By Michael Kinney
The Norman Transcript
OKLAHOMA CITY — Before the season started, a poll was taken among NBA general managers on who they’d want to have the ball in their hands in the final seconds to win or tie a game. Oklahoma City forward Kevin Durant finished first with almost 40 percent of the votes.
Sunday, with his team needing him to come through once again, Durant showed why he has earned that type of respect around the league as he led the Thunder to a 106-105 overtime victory over Washington at the Chesapeake Energy Arena in Oklahoma City.
“You never feel like it’s over when you got a guy named Kevin Durant on the other side,” Wizards guard John Wall said.
With 3:19 left in the game, Thunder guard Russell Westbrook and Wizards center Nene were ejected from the game after receiving double technicals during a scuffle that saw Westbrook push Nene.
The altercation seemed to spur the Thunder (5-1) on. Without Nene in the lane, forward Serge Ibaka hit a turnaround jumper with 2:10 left to cut the Wizards’ lead to 92-86.
Guard Jeremy Lamb knocked down a 3-pointer and Ibaka threw down a monster dunk to cut the deficit to 92-91 with 1:10 remaining on clock.
With 18 seconds left, Washington (2-4) led 94-93. With the entire arena screaming defense, guard Bradley Beal cruised to the basket for an easy lay-up and gave the Wizards a three-point advantage.
Durant wasn’t phased. On the ensuing possession, he pulled up from the top of the key and drained a game-tying 3-pointer with forward Trevor Ariza in his face. The game went to overtime.
“I just tried to read the play,” Durant said. “I just needed a little bit of space to get it off. If he had pressured me, I would have tried to get to the rim for two. That was the plan. I seen a opening, and coach trusted me with the shot, no matter what. Make or miss. I was fortunate enough to get that one to go in.”
Beal put the Wizards up 103-102 with 1:50 left in overtime with a 3-pointer from the corner. Oklahoma City turned the ball over and center Marcin Gortot made them pay with a layup.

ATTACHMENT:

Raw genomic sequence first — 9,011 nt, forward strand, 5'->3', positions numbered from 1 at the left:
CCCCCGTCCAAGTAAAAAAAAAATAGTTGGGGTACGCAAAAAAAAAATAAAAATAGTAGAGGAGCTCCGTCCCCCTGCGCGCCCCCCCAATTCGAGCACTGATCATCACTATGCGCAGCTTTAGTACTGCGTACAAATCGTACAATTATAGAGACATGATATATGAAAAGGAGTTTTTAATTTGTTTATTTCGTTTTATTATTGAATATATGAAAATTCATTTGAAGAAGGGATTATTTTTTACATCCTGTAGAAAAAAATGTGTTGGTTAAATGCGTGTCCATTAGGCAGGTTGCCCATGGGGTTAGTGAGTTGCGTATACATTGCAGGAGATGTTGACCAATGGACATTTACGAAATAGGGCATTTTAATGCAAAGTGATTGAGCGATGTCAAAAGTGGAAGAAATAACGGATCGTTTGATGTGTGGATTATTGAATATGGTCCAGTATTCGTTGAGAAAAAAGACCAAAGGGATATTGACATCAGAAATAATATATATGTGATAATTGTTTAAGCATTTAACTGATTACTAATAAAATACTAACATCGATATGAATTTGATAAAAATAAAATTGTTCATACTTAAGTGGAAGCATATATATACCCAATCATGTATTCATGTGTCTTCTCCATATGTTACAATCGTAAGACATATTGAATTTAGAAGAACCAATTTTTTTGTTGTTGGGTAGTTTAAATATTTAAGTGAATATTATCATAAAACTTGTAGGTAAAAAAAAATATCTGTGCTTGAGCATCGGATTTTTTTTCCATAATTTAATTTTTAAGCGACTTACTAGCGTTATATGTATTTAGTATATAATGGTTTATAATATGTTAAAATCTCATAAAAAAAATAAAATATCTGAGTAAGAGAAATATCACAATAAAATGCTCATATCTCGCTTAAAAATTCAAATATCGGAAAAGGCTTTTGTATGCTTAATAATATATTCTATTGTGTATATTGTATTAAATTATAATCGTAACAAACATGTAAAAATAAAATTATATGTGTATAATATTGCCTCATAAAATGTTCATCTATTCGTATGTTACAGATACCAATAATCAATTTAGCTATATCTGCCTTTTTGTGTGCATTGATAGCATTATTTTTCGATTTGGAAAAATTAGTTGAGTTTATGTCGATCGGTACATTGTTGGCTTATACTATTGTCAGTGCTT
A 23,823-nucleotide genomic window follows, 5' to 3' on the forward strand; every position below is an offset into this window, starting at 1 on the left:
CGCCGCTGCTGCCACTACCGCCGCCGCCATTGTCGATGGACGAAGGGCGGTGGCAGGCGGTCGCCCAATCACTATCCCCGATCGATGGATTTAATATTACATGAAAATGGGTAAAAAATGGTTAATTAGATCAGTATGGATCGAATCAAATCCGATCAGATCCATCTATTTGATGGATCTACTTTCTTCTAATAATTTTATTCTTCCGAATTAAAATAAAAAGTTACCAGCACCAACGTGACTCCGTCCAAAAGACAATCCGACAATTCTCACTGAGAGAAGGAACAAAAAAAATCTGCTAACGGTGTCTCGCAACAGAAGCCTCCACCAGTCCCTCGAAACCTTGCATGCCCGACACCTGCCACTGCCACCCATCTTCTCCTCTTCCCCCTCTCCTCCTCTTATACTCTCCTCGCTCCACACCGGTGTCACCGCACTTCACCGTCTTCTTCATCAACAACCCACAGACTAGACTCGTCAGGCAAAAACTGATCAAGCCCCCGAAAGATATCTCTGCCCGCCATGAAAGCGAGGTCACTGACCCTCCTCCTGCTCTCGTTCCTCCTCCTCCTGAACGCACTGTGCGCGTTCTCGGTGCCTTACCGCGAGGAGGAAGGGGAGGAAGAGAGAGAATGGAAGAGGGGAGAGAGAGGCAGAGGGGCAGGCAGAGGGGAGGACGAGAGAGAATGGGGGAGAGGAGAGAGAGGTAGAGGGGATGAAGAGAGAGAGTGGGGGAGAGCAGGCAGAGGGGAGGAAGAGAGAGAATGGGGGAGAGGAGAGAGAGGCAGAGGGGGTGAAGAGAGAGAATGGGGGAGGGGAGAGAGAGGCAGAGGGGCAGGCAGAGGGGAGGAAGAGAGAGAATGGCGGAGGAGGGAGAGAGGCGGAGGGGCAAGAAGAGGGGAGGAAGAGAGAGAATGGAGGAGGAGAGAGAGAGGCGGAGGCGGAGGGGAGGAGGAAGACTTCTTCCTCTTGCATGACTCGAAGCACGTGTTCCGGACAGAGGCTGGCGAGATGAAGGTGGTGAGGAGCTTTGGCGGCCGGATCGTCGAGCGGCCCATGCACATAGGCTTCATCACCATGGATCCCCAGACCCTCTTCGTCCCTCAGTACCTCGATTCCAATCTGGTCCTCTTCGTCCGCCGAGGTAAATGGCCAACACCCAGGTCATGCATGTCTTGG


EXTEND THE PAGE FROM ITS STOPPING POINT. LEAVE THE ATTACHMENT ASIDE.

Ibaka closed the gap to one point with a putback of guard Reggie Jackson’s missed layup Ariza tried to responded with a jumper, but Durant came up with the blocked shot and was fouled going for the layup. He hit both free throws to put Oklahoma City up 106-105.
Washington got the ball with four seconds left on the clock and trailing by one. It was enough time for Wall to get up a shot, but it was off the mark as the buzzer sounded.
It was the Thunder’s first time ever winning when trailing by 12 or more points in the fourth quarter and having a 10-point deficit with less than four minutes left in regulation. Durant's game-tying three at the end of regulation was his 12th career game-tying shot in the last 24 seconds of a game. It's the most in NBA since start of 2007-08 season.
“There’s nothing wrong with our defense,” an exasperated Washington coach Randy Whitman said. “They made shots. That’s what it boils down to in this league sometimes. We were right there. Trevor Ariza was right there. Give Durant credit.”
Beal led the Wizards with 34 points on 6-of-8 shooting from behind the arc. Ariza added 15 points and five rebounds. Al Harrington came off the bench to post 11 points.
Durant finished with 33 points, 13 rebounds and six assists. Ibaka scored 25 points to go along with 12 rebounds and three blocked shots. Westbrook added 13 points and four assists before the ejection.
Westbrook would say nothing on the altercation that led to him leaving the game, but he liked the fight he saw from his teammates down the stretch.
“We never gave up,” Westbrook said. “Did a good job of running our stuff and getting the shots we wanted."
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